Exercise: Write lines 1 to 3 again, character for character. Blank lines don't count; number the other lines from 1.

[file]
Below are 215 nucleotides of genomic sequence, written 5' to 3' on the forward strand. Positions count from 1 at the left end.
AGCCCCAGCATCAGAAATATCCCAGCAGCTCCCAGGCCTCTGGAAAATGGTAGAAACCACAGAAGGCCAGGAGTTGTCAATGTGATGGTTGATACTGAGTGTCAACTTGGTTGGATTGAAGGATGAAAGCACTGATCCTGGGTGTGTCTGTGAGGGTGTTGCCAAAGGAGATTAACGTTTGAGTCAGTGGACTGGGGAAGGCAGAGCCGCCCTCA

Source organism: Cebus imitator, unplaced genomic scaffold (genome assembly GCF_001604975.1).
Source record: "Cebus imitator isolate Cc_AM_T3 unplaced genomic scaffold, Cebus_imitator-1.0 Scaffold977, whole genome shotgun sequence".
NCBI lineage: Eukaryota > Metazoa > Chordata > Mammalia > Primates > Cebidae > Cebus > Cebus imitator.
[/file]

Below are 215 nucleotides of genomic sequence, written 5' to 3' on the forward strand. Positions count from 1 at the left end.
AGCCCCAGCATCAGAAATATCCCAGCAGCTCCCAGGCCTCTGGAAAATGGTAGAAACCACAGAAGGCCAGGAGTTGTCAATGTGATGGTTGATACTGAGTGTCAACTTGGTTGGATTGAAGGATGAAAGCACTGATCCTGGGTGTGTCTGTGAGGGTGTTGCCAAAGGAGATTAACGTTTGAGTCAGTGGACTGGGGAAGGCAGAGCCGCCCTCA

Source organism: Cebus imitator, unplaced genomic scaffold (genome assembly GCF_001604975.1).